UNITED NATIONS -- The U.S. and China appear to be nearing agreement on a new Security Council resolution slapping further sanctions on North Korea for its continued development of missile and nuclear weapons programs.
"We are making collectively some progress towards resolution," Francois Delattre, French ambassador to the U.N., told reporters Thursday in front of the Security Council. "We hope it can be adopted, I would say, the sooner the better."
Suggesting that "the credibility of the Security Council is at stake," Delattre noted France's engagement in efforts to apply diplomatic pressure on Pyongyang, and the ambassador said he hoped to see a "resolution with robust and additional sanctions adopted in the very coming days."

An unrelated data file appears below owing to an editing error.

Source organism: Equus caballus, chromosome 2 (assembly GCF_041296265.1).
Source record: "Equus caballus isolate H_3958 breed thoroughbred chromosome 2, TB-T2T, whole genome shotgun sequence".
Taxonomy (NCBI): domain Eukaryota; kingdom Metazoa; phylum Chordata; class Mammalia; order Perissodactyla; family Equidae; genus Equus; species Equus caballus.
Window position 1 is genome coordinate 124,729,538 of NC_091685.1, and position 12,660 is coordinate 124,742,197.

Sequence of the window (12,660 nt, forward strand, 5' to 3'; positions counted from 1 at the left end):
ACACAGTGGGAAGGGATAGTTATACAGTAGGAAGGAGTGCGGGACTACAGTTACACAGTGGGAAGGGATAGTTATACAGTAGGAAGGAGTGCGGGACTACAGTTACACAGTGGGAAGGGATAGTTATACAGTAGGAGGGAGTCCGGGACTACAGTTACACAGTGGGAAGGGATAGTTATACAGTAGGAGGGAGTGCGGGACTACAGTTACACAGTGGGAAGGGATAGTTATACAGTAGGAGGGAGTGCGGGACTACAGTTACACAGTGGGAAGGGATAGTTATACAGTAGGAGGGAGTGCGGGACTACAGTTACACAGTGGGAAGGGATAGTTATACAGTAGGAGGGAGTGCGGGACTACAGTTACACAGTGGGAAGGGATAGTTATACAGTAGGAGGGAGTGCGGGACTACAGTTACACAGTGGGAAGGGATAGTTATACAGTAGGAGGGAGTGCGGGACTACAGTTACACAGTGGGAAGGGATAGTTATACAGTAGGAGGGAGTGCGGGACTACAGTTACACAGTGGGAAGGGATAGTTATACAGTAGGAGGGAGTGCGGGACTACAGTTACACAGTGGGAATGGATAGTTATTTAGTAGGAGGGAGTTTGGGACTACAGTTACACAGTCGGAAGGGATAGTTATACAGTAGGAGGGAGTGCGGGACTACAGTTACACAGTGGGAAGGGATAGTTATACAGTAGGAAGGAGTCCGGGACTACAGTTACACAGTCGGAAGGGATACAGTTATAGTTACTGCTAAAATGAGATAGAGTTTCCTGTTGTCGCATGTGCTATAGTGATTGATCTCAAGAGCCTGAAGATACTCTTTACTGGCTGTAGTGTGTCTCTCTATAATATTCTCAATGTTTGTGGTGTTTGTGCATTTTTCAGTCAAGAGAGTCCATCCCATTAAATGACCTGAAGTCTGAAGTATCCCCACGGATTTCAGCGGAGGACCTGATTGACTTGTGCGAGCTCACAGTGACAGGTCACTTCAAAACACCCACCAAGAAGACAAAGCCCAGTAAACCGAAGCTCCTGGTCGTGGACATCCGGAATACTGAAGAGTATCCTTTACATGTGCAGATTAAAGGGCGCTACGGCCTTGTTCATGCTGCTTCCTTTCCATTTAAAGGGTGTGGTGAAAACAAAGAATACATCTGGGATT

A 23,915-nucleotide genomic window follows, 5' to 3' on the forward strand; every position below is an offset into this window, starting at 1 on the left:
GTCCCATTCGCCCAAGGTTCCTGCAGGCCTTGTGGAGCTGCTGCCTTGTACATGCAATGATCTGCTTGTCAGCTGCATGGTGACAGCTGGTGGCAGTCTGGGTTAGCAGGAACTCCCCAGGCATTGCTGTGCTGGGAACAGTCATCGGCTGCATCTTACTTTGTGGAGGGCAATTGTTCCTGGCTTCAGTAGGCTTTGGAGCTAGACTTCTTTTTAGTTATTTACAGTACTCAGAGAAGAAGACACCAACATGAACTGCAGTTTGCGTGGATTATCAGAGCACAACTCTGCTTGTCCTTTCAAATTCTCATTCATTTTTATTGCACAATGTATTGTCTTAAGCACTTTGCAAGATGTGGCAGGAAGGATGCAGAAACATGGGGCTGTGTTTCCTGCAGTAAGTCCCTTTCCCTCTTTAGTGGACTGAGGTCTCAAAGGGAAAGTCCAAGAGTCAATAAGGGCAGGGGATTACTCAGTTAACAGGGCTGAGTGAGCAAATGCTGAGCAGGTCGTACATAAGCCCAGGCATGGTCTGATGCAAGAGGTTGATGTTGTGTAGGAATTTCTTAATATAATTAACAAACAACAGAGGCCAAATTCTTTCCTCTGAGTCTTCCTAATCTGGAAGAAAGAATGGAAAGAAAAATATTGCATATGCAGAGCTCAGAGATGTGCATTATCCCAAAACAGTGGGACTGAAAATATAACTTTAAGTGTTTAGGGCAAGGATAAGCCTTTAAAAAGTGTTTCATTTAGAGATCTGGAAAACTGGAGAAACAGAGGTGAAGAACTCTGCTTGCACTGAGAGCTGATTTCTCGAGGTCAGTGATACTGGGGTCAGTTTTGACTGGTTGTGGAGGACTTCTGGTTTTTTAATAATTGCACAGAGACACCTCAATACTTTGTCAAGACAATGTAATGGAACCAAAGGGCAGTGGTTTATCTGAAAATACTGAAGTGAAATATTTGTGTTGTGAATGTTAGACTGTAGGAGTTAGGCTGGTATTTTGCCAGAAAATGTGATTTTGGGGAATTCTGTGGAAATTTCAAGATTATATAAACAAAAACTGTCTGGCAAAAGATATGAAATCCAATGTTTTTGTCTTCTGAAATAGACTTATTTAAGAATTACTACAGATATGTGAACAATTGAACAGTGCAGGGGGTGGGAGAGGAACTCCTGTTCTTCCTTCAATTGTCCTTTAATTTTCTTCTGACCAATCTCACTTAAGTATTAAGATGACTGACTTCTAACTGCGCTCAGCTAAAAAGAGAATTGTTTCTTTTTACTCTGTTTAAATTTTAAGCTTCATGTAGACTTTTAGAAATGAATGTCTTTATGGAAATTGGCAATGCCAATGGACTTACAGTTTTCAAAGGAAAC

Other diplomats also have suggested that an agreement may be reached as early as this week. Japan's U.N. envoy, Koro Bessho, told reporters Monday that he hoped for a deal to be achieved within "days."
And a Security Council diplomat who requested anonymity noted that the virtual deadlock among key negotiators seemed to be ending. "We hope for an agreement on a draft in the next few days," the diplomat said.
One potential challenge involves how to address Pyongyang's two latest rockets -- tested July 4 and July 28 -- which the U.S. and the North itself have described as intercontinental ballistic missiles capable of reaching the American mainland. Plans for a Security Council media statement condemning the July 4 launch fell through after Russia expressed opposition to use of the word "ICBM," arguing that the missile tested did not fit the definition of an ICBM.